Re: Cornell "Suicide School" NPR Story
Posted by: KeithK (---.external.lmco.com)
Date: March 18, 2010 03:42PM

mnagowski
Thanks, Josh. For those interested I have added some recommendations today as to what Cornell can do to build a better sense of community on campus. Hopefully nobody will disagree with my last point.

[www.metaezra.com]
I pretty much disagree with each of your suggestions, to varying degrees. (Well, except the last one. Duh.)
1) Require all underclassmen to live in the same dorm for freshman and sophomore years: I agree that having sophomores sta over can be a good thing. My floor in Cascadilla had loads of sophomore holdovers both years and it definitely helped the sense of community. But this works best when the sophs choose to stay. What if you didn't get along with the folks on your dorm floor? Why shouldn't you go elsewhere or get an apartment? Or join a frat? I generally prefer the choice.
2) Seriously consider changes to the academic calendar: Evening prelims can be longer and more comprehensive than in class exams, which serves a solid academic purpose. If profs stick to the Tuesday/Thursday schedule (assuming they still do) they're pretty easy to predict and shouldn't conflict much with extra-currics. I'd consider this a relatively minor disagreement; abolishing evening prelims wouldn't be a horrible thing but I don't really see the advantage either.
3) Develop a more common educational experience for all undergraduates. As an egineering student I disagree with this strongly. Unless you're going to have the common experience be a rigorous science/math focused curriculum it just doesn't work for engineers without going back to a five year program (not going to happen). On top of that, I just don't see the advantage of a common curriculum. Within a college maybe.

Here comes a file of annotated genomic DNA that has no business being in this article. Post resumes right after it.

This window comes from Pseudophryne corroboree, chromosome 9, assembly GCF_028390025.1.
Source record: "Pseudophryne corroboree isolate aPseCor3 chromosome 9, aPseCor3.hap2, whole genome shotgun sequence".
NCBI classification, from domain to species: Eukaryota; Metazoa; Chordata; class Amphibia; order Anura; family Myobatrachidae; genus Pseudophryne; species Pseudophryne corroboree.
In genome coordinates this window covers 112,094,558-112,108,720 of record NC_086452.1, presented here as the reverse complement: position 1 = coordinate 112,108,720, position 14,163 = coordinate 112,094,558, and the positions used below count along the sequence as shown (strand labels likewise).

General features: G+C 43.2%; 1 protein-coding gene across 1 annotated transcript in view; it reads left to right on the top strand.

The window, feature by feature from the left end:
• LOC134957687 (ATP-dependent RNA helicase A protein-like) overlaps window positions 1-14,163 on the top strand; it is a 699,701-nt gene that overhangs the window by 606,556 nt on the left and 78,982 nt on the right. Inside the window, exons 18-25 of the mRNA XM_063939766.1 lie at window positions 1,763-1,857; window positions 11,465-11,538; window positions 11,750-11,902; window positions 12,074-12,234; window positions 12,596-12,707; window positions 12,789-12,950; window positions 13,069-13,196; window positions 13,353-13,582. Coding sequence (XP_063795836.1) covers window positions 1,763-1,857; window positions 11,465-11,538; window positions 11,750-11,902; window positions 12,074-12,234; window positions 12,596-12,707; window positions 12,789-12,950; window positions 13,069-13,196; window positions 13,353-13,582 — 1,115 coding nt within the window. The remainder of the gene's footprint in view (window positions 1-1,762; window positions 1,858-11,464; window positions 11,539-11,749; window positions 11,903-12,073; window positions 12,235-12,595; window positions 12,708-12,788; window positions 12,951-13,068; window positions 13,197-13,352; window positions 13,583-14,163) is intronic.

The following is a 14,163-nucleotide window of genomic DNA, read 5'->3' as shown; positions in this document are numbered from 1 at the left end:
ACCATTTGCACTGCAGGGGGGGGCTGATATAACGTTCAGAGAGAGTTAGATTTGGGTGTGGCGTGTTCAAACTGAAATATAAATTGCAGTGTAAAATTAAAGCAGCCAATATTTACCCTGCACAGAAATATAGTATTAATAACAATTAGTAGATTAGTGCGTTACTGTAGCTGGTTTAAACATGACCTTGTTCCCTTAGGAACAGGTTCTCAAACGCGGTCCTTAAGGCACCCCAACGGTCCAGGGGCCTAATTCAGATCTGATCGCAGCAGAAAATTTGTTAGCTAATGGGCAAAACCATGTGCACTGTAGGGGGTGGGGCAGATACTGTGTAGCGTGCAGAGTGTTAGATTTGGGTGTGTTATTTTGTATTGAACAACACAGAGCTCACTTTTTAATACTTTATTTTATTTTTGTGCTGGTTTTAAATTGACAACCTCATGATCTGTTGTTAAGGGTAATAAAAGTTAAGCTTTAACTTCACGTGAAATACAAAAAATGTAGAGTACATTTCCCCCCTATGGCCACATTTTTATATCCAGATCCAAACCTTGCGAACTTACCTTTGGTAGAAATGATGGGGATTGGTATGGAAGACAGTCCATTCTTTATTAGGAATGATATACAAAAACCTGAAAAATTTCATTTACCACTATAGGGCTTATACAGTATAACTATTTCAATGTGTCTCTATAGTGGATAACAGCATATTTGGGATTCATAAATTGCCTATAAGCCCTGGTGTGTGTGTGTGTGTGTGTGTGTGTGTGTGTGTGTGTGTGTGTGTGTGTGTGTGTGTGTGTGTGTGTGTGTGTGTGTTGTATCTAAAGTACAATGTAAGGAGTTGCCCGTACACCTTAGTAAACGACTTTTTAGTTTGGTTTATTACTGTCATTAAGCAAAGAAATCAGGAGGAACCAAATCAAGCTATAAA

4) Increased focus on public engagement and hands-on service learning: I can't support a requirement for this kind of thing. If you want to go out and be involved then great. If you want to have an academic focused education then that's great too.

I feel more strongly about 3 and 4. (And 5. Duh!)
 
Re: Cornell "Suicide School" NPR Story
Posted by: mnagowski (---.allfirst.com)
Date: March 18, 2010 07:43PM


I feel more strongly about 3 and 4. (And 5. Duh!)

I think you read my points 3 and 4 too narrowly, and not as expansively as I had in mind.

For instance, with a core curriculum, I would want every student to required to take some classes in the humanities, mathematics, natural sciences, hard sciences, and social sciences. Engineers can still take calculus for engineers, but hotelies and architects should also be required to take a course in calculus and statistics. Likewise, engineers and biology majors should be required to take courses in English (Pynchon? Shakespeare? Austen?) and the social sciences.

Think of it as university-wide distribution requirements.

And with 4, I'm not suggesting that every student needs to scrub floors at the local food pantry, but that students should have field-appropriate, public-engagement minded, learning opportunities.

And that these opportunities can be integrated into the curriculum. Mechanical engineers might, for instance, take a course that revolves around improving safety in automobiles. English majors might take a course that studies the way that incarceration is portrayed in literature and work with local prison populations in helping them get their GED. Architects design a house for Habitat for Humanity, etc. Not certain what classic majors should do.

 
___________________________
The moniker formally know as metaezra.
[www.metaezra.com]
 
Re: Cornell "Suicide School" NPR Story
Posted by: Trotsky (---.hsd1.md.comcast.net)
Date: March 18, 2010 08:56PM

Back when dinosaurs roamed the earth and I worked for suicide prevention in Ithaca, the stats were that 90% of all suicides that had taken place on the Cornell campus (hello: gorges) were non-students. The idea of a high suicide rate among the Cornell student body was pure myth.
 
Re: Cornell "Suicide School" NPR Story
Posted by: Roy 82 (128.18.14.---)
Date: March 18, 2010 09:51PM

I am certainly no expert on the topic but I have always felt that suicides among people who are not already "mentally ill" (e.g. depression) are very rare. Someone "normal" wouldn't jump off of a bridge because they flunked out or felt pressure.